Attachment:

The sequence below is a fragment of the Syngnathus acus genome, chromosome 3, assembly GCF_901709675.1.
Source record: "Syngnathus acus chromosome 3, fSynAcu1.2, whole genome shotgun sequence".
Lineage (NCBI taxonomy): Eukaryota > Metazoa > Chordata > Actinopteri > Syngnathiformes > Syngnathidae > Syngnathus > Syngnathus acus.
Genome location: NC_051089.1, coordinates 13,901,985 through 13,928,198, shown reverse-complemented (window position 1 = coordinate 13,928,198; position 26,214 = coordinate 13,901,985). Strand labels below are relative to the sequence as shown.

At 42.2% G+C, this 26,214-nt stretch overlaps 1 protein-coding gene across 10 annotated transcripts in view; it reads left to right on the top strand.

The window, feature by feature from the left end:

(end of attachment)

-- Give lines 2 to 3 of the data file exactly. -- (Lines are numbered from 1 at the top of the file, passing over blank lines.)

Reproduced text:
Source record: "Syngnathus acus chromosome 3, fSynAcu1.2, whole genome shotgun sequence".
Lineage (NCBI taxonomy): Eukaryota > Metazoa > Chordata > Actinopteri > Syngnathiformes > Syngnathidae > Syngnathus > Syngnathus acus.